The US Treasury 10-year yield nearly matched our 1.50% end-September estimate while, our European and Japanese forecasts were also approximately correct. Although strong economic growth with high inflation will be a challenge, coupled with sharply reduced Fed purchases, many bond investors will likely continue to assume that inflation will not be persistent, so we don’t expect yields to surge. Helping in this regard, we expect most commodity prices to stop rising thanks to increased supplies and fewer constraints, as a mostly-vaccinated world learns to “live with COVID.” Bond investors will also worry about the global economy due to the virus, occasional disappointing economic data and problems during China’s transition. Thus, we expect 10-year yields globally will continue to be somewhat pinned down by low central bank policy rates. For US 10-year Treasuries, our target for end-December is 1.55%, while those for 10-year Bunds and 10-year JGBs are -0.20% and 0.15%, respectively, mildly rising by next June to 1.75%, 0.0% and 0.25%. Regarding forex, we expect the USD to be 111 vs the yen in December and 113:USD next June, while it should also mildly strengthen vs the EUR to 1.16 at end-December and 1.14 at end-June.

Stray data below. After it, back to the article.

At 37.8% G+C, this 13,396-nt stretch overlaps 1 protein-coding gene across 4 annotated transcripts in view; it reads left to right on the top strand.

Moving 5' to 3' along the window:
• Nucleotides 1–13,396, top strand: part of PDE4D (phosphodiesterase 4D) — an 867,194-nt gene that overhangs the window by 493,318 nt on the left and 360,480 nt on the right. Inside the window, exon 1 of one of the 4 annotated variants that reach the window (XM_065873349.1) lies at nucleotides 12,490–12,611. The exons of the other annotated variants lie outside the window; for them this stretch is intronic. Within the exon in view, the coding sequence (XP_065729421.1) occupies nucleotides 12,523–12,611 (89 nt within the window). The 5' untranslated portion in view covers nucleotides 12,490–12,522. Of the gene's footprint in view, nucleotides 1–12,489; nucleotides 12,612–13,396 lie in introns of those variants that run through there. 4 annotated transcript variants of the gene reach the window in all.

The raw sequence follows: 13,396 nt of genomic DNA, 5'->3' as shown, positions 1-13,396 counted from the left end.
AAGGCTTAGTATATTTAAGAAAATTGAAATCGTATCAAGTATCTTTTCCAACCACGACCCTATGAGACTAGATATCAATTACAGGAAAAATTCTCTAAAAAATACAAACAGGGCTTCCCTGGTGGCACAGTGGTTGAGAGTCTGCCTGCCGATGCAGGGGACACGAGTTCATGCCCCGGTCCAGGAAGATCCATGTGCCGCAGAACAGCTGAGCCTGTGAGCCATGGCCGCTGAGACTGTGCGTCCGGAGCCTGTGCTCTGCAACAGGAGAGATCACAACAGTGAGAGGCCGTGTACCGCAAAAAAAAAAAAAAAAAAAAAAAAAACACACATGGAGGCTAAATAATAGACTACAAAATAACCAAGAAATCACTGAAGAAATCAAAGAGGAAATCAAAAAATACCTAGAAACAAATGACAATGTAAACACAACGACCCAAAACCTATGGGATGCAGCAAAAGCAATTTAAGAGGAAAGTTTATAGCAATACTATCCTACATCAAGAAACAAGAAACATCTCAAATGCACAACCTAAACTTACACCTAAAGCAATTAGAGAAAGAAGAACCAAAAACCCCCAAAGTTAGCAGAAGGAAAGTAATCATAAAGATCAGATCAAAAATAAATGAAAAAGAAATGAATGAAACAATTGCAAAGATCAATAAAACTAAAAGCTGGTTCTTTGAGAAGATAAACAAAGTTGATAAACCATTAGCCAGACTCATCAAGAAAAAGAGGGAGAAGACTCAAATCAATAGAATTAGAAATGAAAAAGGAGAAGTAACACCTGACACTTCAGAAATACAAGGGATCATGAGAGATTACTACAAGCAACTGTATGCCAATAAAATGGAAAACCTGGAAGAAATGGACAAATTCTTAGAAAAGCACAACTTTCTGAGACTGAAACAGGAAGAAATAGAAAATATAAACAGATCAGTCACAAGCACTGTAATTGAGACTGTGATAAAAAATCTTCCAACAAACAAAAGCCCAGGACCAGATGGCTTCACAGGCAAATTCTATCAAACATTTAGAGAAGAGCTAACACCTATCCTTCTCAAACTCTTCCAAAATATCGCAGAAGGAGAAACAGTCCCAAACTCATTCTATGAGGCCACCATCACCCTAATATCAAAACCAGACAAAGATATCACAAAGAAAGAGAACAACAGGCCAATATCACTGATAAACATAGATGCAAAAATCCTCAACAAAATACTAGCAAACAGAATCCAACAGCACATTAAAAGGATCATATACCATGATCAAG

This all implies that the FTSE WGBI (index of global bonds) should produce a -0.5% unannualized return from our base date of September 24th through December in USD terms and -2.1% through June. Thus, we continue our unenthusiastic stance on global bonds for USD-based investors. For yen-based investors, this index in yen terms should return -0.2% and -0.1%, for those respective periods, with JGBs returning -0.9% and -1.8%, respectively, so the case for preferring offshore bonds looks clear for the next year.